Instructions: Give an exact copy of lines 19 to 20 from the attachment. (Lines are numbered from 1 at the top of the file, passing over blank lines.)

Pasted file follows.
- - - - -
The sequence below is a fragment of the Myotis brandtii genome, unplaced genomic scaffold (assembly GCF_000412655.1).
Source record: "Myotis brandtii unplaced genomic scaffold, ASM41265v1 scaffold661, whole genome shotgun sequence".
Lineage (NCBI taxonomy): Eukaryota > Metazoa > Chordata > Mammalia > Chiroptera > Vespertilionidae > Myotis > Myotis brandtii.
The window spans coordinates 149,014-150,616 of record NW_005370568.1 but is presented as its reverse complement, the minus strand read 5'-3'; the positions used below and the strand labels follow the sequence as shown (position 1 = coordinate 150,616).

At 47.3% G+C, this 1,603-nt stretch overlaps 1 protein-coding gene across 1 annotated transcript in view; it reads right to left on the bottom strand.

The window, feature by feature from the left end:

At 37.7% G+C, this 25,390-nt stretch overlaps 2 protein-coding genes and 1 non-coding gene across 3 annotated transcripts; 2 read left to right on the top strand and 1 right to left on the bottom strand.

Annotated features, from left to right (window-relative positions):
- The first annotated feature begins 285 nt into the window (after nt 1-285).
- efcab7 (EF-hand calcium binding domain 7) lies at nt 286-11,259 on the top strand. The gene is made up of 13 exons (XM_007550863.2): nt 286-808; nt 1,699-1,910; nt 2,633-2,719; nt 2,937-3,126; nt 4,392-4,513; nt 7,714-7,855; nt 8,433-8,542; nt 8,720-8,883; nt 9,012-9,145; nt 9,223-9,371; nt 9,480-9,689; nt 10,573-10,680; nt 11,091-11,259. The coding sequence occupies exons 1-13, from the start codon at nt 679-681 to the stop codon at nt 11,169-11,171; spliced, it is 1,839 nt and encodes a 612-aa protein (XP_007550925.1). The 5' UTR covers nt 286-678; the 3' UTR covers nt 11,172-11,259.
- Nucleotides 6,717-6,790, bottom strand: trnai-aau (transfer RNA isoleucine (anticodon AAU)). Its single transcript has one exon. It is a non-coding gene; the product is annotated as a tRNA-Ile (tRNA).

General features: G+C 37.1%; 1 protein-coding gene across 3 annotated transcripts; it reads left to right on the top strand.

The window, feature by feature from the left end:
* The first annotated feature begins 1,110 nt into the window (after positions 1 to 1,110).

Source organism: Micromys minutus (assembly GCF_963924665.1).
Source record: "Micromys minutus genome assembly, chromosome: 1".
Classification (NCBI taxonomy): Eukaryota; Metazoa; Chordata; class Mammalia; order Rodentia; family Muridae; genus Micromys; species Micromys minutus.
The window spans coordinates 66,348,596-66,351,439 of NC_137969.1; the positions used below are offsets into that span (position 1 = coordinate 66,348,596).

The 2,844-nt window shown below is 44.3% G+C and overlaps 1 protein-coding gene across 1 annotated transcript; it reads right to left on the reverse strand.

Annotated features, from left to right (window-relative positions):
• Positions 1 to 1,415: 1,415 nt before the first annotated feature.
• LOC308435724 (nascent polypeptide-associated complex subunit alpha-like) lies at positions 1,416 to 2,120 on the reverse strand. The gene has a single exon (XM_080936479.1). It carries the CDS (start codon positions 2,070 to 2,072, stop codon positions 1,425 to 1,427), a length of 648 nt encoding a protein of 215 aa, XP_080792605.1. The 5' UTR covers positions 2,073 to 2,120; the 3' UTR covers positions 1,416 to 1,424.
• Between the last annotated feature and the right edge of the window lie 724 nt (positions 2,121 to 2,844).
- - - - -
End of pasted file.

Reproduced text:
The 2,844-nt window shown below is 44.3% G+C and overlaps 1 protein-coding gene across 1 annotated transcript; it reads right to left on the reverse strand.

Annotated features, from left to right (window-relative positions):